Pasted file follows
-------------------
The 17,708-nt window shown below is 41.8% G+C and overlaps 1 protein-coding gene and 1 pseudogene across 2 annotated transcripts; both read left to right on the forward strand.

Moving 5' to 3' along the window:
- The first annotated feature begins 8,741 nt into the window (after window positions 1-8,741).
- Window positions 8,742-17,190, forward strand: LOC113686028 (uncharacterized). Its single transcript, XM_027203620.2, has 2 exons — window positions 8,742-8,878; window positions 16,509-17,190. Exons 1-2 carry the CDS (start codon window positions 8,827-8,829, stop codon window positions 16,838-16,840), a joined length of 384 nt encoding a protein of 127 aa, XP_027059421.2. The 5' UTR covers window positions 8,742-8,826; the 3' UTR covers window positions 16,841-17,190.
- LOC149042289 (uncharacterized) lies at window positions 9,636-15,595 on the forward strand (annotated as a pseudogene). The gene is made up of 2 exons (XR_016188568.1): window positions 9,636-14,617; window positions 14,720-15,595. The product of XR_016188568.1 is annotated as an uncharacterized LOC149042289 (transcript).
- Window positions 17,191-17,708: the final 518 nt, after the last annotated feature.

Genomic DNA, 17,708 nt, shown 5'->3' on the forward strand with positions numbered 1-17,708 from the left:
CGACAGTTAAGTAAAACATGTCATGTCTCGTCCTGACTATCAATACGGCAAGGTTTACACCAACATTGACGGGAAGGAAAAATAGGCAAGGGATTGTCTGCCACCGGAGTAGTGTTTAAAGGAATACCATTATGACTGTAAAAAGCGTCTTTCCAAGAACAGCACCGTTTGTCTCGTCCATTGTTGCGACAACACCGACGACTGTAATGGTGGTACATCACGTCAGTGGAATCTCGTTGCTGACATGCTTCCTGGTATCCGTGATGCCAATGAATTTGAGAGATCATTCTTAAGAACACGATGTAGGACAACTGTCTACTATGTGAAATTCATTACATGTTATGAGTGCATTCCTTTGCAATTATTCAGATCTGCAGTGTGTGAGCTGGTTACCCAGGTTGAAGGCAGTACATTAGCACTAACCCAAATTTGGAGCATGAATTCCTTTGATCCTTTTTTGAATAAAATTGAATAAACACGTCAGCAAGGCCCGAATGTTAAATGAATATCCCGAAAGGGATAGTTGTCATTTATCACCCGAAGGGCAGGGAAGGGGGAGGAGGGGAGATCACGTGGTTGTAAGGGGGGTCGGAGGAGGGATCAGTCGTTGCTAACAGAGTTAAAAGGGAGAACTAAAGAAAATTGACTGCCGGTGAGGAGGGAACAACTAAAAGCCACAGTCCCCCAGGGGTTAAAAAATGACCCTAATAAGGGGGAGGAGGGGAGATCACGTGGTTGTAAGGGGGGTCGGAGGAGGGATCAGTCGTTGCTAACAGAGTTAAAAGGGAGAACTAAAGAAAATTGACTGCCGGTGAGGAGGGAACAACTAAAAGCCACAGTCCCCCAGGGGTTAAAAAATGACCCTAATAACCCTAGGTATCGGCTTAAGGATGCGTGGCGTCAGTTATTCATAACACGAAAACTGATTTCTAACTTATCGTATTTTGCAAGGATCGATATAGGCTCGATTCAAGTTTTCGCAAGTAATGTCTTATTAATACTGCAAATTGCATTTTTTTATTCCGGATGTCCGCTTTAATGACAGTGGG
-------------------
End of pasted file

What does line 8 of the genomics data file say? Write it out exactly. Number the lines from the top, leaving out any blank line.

CGACAGTTAAGTAAAACATGTCATGTCTCGTCCTGACTATCAATACGGCAAGGTTTACACCAACATTGACGGGAAGGAAAAATAGGCAAGGGATTGTCTGCCACCGGAGTAGTGTTTAAAGGAATACCATTATGACTGTAAAAAGCGTCTTTCCAAGAACAGCACCGTTTGTCTCGTCCATTGTTGCGACAACACCGACGACTGTAATGGTGGTACATCACGTCAGTGGAATCTCGTTGCTGACATGCTTCCTGGTATCCGTGATGCCAATGAATTTGAGAGATCATTCTTAAGAACACGATGTAGGACAACTGTCTACTATGTGAAATTCATTACATGTTATGAGTGCATTCCTTTGCAATTATTCAGATCTGCAGTGTGTGAGCTGGTTACCCAGGTTGAAGGCAGTACATTAGCACTAACCCAAATTTGGAGCATGAATTCCTTTGATCCTTTTTTGAATAAAATTGAATAAACACGTCAGCAAGGCCCGAATGTTAAATGAATATCCCGAAAGGGATAGTTGTCATTTATCACCCGAAGGGCAGGGAAGGGGGAGGAGGGGAGATCACGTGGTTGTAAGGGGGGTCGGAGGAGGGATCAGTCGTTGCTAACAGAGTTAAAAGGGAGAACTAAAGAAAATTGACTGCCGGTGAGGAGGGAACAACTAAAAGCCACAGTCCCCCAGGGGTTAAAAAATGACCCTAATAAGGGGGAGGAGGGGAGATCACGTGGTTGTAAGGGGGGTCGGAGGAGGGATCAGTCGTTGCTAACAGAGTTAAAAGGGAGAACTAAAGAAAATTGACTGCCGGTGAGGAGGGAACAACTAAAAGCCACAGTCCCCCAGGGGTTAAAAAATGACCCTAATAACCCTAGGTATCGGCTTAAGGATGCGTGGCGTCAGTTATTCATAACACGAAAACTGATTTCTAACTTATCGTATTTTGCAAGGATCGATATAGGCTCGATTCAAGTTTTCGCAAGTAATGTCTTATTAATACTGCAAATTGCATTTTTTTATTCCGGATGTCCGCTTTAATGACAGTGGG